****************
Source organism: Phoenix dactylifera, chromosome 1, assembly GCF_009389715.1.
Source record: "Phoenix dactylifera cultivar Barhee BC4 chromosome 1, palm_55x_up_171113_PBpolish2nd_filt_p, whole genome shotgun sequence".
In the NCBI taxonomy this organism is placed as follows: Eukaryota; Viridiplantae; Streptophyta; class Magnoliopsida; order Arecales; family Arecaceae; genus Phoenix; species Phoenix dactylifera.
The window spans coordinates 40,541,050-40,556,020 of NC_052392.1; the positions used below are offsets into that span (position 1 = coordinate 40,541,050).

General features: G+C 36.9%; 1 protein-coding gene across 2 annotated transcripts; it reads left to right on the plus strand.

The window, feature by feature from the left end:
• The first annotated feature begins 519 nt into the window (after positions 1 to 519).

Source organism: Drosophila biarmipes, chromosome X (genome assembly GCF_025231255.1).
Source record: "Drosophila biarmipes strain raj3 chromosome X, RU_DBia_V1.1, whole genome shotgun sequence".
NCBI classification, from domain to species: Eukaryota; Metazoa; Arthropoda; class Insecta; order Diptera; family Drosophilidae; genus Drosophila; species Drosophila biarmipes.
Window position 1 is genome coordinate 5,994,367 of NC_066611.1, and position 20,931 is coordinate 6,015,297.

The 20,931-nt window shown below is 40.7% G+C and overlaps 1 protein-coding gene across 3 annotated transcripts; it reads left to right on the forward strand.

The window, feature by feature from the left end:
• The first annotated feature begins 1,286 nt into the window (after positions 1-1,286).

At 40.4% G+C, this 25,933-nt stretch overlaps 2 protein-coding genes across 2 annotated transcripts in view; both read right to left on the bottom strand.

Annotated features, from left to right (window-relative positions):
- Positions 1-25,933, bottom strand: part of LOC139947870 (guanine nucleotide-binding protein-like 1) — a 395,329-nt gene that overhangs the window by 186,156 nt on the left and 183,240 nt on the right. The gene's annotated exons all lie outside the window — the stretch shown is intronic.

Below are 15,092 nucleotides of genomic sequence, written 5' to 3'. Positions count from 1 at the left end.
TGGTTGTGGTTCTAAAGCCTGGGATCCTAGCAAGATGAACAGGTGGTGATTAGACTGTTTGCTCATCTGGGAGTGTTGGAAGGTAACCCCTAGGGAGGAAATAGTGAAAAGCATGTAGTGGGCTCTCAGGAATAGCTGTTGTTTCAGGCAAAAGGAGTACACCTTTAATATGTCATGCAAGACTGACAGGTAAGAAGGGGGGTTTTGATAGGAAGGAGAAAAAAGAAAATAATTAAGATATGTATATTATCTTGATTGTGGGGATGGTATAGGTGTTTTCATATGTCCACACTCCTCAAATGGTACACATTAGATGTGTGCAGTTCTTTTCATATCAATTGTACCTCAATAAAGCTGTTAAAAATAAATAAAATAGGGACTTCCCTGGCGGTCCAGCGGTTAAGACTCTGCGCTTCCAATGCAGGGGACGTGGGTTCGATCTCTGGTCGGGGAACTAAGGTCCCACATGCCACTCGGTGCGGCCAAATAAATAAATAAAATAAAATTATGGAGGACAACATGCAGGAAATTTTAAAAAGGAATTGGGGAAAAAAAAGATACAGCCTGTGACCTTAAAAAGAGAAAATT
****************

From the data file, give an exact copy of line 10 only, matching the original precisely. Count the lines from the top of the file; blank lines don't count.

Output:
NCBI classification, from domain to species: Eukaryota; Metazoa; Arthropoda; class Insecta; order Diptera; family Drosophilidae; genus Drosophila; species Drosophila biarmipes.